If you saw David Cage's presentation at Sony's PS4 presser, you were witness to a crystalline example of why he's become gaming's pariah. His cavalier dismissal of The Great Train Robbery simply because it was a silent film speaks to the shallowness of Cage's understanding of the very medium he's attempting to emulate, and the exercise of defining pixels as a kind of emotional currency suggests a fundamental disconnect with the industry he works in.
A recent article by Laura Parker here at Gamespot attempted to reframe Cage's views as those of a visionary attempting to move the medium into a brighter future, but Ms. Parker's only success is in painting herself as a novie public relations rep. She says that Cage's position isn't to bash Grand Theft Auto or Call of Duty, only to say that "more mature" games should exist alongside them, but this is wrong in two senses--first, Cage obviously does mean to bash GTA and CoD, otherwise his decrying of their inclusion on the list of top-selling games wouldn't have a point. Secondly, mature games already do exist alongside the top-selers...and Grant Theft Auto is one of them. Rockstar's franchise gained popularity as the finest satire in gaming history, and has grown into a series that also deals with controversial themes, and arguably handles them better than any of Cage's efforts thusfar.
Ironically, Cage's ensuing argument is that gaming needs to take its cues from Hollywood to balance the scales. Yet if he were to look at a list of the top-grossing films, he'd find cringe-worthy such as Transformers, Avatar, and Skyfall--In other words, Call of Duty, Madden, and Assassins' Creed. The top-grossing films are almost always action-filled and puddle-deep.
The most infuriating aspect of Cage's pretentious rants isn't that he's fundamentally wrong--though he very clearly is--or even that the kind of emotionally-evocative games don't already exist--even though The Walking Dead is better than anything he's ever done--but the way he makes himself out to be a martyr. Ms. Parker irresponsibly enables him in this effort by advancing the dangerously unfounded claim that Cage's critics are only critics because they feel personally threatened by him. She offers nothing to support this huge accusation, and doesn't give a voice to the people Cage is making the accusation of. This brash tactic is indicative of the apologetics Ms. Parker engages in with this fluff piece disguised as journalism.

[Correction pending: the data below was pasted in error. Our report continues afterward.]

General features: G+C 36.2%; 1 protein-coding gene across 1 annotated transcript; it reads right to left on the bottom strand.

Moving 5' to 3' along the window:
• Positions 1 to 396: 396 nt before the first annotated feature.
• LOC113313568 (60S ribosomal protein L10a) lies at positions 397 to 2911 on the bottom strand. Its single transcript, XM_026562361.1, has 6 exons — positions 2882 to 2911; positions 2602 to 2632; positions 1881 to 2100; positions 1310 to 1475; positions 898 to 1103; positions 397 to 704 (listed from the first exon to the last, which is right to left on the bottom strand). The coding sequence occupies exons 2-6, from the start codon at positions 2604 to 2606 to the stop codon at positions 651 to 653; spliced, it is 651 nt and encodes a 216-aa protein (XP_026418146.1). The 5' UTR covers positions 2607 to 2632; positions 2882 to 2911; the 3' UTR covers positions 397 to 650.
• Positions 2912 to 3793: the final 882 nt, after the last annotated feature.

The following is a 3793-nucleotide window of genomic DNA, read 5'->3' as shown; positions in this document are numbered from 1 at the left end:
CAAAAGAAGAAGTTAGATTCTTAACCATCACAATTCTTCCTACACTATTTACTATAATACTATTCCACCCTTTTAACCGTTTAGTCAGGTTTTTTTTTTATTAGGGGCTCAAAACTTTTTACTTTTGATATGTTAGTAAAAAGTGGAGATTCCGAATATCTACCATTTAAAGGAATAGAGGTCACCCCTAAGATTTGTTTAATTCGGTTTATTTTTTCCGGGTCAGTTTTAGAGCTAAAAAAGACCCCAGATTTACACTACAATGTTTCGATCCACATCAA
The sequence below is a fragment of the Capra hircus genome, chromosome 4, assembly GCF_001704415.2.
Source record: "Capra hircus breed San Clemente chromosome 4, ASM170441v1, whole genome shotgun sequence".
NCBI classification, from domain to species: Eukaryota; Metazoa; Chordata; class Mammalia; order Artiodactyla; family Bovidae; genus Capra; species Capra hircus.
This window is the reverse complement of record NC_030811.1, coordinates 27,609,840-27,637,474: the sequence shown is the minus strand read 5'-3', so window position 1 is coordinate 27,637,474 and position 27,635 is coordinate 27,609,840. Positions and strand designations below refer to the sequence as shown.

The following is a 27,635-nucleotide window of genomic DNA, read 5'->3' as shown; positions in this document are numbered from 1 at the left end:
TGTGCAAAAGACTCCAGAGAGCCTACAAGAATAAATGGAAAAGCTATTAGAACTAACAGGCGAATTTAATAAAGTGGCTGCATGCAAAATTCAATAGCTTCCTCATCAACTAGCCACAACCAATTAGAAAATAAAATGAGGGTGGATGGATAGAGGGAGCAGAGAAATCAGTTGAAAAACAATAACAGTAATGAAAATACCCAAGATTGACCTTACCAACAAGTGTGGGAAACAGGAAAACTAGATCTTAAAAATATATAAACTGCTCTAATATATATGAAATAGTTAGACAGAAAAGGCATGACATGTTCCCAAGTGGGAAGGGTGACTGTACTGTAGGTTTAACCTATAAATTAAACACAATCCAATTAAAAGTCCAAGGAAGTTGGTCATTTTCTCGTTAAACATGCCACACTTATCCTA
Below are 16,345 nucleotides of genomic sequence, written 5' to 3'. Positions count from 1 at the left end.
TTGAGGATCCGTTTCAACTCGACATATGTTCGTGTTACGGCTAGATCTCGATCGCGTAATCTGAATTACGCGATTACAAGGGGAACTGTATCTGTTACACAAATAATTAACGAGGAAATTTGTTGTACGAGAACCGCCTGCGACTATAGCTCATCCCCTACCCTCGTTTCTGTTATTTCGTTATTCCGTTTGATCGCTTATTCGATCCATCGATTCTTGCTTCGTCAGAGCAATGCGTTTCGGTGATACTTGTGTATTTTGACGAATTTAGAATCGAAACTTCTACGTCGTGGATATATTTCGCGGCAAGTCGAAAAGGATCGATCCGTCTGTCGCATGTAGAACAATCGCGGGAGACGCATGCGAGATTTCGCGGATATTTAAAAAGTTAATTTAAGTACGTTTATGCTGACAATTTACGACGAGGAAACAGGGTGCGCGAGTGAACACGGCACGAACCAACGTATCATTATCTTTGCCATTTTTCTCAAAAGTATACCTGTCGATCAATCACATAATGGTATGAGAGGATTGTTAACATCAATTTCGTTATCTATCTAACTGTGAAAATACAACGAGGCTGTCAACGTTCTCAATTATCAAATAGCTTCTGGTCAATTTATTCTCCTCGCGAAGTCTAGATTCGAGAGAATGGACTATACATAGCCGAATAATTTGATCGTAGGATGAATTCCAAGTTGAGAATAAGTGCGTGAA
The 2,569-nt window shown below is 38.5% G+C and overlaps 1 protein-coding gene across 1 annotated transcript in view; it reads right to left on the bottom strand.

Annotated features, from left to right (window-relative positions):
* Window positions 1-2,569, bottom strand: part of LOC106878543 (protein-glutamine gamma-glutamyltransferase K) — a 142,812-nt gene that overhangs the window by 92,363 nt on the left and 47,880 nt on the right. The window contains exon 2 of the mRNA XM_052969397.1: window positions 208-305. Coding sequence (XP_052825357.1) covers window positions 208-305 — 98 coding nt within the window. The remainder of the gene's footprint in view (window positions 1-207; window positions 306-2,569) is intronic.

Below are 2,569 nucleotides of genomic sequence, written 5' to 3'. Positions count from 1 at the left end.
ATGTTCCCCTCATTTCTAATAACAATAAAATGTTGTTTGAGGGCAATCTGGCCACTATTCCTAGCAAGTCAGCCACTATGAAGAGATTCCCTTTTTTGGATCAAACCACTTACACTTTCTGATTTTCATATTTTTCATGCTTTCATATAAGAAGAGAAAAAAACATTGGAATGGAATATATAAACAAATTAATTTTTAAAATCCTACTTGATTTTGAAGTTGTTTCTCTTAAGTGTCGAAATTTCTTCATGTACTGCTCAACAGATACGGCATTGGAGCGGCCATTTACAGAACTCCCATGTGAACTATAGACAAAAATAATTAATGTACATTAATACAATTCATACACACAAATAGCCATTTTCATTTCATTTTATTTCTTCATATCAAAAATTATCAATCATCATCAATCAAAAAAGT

In spite of everything David Cage does and says to damage his own reputation, one thing we can't disagree with is his insistence that the medium continues to make strides, both technologically and artistically. One of the biggest wishes from gamers prior to the PS4 announcement--and while still awaiting the presumed new XBox announcement--was vastly improved hardware. It's probably not possible today to make the obvious graphical leap from the current gen to the next as was the jump from the last gen to the current one, but that's basically what gamers want. The positive response to gripping story-based games like The Walking Dead and artistic efforts like Journey shows that gamers also want the industry to grow in that respect as well. What Cage misses is that the industry actually is growing in such ways. The stagnation he sees seems to be a projection of his own shortcomings, namely is inability to move past the weak interactive cinema experience Quantic Dream has been hung up on since its inception in the 1990s.
David Cage isn't the prophet we've been waiting for, contrary to what he wants you to believe. He's arrogant, which isn't necessarily a bad thing, but he fails to back it up with the kind of innovation he demands of other developers. He comes off as a Hollywood wanna-be, evident in his constant bragging over the inclusion of Ellen Paige in Beyond 2 Souls, as if famous actors have never been in video games before. Games have been emotionally evocative since the Playstation One days, where an entire generation of gamers shed a tear at the death of Aries Gainsborough, and the tradition has carried on ever since.
What he really wants is photorealism, so he can take advantage of the talented actors he's hiring. And that's fine, if only he'd admit to it, and stop disparaging an industry that he has yet to lead by example.